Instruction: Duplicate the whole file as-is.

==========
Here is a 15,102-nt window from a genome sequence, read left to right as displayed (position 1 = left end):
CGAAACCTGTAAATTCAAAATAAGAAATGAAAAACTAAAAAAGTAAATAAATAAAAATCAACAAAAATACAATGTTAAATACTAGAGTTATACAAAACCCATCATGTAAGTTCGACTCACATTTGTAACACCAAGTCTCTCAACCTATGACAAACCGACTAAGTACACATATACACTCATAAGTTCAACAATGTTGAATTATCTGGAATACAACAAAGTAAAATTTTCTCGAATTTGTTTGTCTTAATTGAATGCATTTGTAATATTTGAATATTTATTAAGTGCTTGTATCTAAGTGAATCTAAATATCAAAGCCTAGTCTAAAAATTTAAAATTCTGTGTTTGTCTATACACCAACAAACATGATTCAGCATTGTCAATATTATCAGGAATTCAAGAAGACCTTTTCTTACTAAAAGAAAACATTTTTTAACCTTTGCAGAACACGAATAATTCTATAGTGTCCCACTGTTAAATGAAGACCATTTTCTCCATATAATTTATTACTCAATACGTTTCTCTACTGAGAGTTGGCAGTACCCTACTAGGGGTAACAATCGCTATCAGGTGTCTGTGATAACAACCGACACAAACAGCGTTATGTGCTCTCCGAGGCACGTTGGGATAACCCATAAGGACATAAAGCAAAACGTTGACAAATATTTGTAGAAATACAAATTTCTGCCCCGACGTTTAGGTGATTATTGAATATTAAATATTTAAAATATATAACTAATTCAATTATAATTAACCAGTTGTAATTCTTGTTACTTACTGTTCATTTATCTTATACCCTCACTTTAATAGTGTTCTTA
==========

Here is a 15,102-nt window from a genome sequence, read left to right as displayed (position 1 = left end):
CGAAACCTGTAAATTCAAAATAAGAAATGAAAAACTAAAAAAGTAAATAAATAAAAATCAACAAAAATACAATGTTAAATACTAGAGTTATACAAAACCCATCATGTAAGTTCGACTCACATTTGTAACACCAAGTCTCTCAACCTATGACAAACCGACTAAGTACACATATACACTCATAAGTTCAACAATGTTGAATTATCTGGAATACAACAAAGTAAAATTTTCTCGAATTTGTTTGTCTTAATTGAATGCATTTGTAATATTTGAATATTTATTAAGTGCTTGTATCTAAGTGAATCTAAATATCAAAGCCTAGTCTAAAAATTTAAAATTCTGTGTTTGTCTATACACCAACAAACATGATTCAGCATTGTCAATATTATCAGGAATTCAAGAAGACCTTTTCTTACTAAAAGAAAACATTTTTTAACCTTTGCAGAACACGAATAATTCTATAGTGTCCCACTGTTAAATGAAGACCATTTTCTCCATATAATTTATTACTCAATACGTTTCTCTACTGAGAGTTGGCAGTACCCTACTAGGGGTAACAATCGCTATCAGGTGTCTGTGATAACAACCGACACAAACAGCGTTATGTGCTCTCCGAGGCACGTTGGGATAACCCATAAGGACATAAAGCAAAACGTTGACAAATATTTGTAGAAATACAAATTTCTGCCCCGACGTTTAGGTGATTATTGAATATTAAATATTTAAAATATATAACTAATTCAATTATAATTAACCAGTTGTAATTCTTGTTACTTACTGTTCATTTATCTTATACCCTCACTTTAATAGTGTTCTTA